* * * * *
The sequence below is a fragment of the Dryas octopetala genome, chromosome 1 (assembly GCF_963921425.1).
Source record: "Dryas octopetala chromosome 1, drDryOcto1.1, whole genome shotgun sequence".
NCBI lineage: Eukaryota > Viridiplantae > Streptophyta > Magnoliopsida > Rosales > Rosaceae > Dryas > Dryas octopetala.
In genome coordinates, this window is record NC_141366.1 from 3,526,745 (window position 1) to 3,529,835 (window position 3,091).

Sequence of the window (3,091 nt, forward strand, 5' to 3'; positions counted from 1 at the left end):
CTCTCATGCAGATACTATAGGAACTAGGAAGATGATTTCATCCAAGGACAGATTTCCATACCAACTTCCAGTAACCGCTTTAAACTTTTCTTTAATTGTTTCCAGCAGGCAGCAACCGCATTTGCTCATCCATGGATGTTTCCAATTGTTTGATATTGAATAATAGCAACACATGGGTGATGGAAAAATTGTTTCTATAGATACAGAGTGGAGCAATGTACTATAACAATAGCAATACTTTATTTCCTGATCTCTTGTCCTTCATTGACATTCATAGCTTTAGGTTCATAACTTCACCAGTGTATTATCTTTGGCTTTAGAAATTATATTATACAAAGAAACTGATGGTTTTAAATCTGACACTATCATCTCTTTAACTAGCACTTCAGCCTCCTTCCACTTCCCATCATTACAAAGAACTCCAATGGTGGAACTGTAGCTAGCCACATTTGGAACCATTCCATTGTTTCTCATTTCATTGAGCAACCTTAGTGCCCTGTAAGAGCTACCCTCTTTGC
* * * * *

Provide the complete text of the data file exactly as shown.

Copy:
The sequence below is a fragment of the Dryas octopetala genome, chromosome 1 (assembly GCF_963921425.1).
Source record: "Dryas octopetala chromosome 1, drDryOcto1.1, whole genome shotgun sequence".
NCBI lineage: Eukaryota > Viridiplantae > Streptophyta > Magnoliopsida > Rosales > Rosaceae > Dryas > Dryas octopetala.
In genome coordinates, this window is record NC_141366.1 from 3,526,745 (window position 1) to 3,529,835 (window position 3,091).

Sequence of the window (3,091 nt, forward strand, 5' to 3'; positions counted from 1 at the left end):
CTCTCATGCAGATACTATAGGAACTAGGAAGATGATTTCATCCAAGGACAGATTTCCATACCAACTTCCAGTAACCGCTTTAAACTTTTCTTTAATTGTTTCCAGCAGGCAGCAACCGCATTTGCTCATCCATGGATGTTTCCAATTGTTTGATATTGAATAATAGCAACACATGGGTGATGGAAAAATTGTTTCTATAGATACAGAGTGGAGCAATGTACTATAACAATAGCAATACTTTATTTCCTGATCTCTTGTCCTTCATTGACATTCATAGCTTTAGGTTCATAACTTCACCAGTGTATTATCTTTGGCTTTAGAAATTATATTATACAAAGAAACTGATGGTTTTAAATCTGACACTATCATCTCTTTAACTAGCACTTCAGCCTCCTTCCACTTCCCATCATTACAAAGAACTCCAATGGTGGAACTGTAGCTAGCCACATTTGGAACCATTCCATTGTTTCTCATTTCATTGAGCAACCTTAGTGCCCTGTAAGAGCTACCCTCTTTGC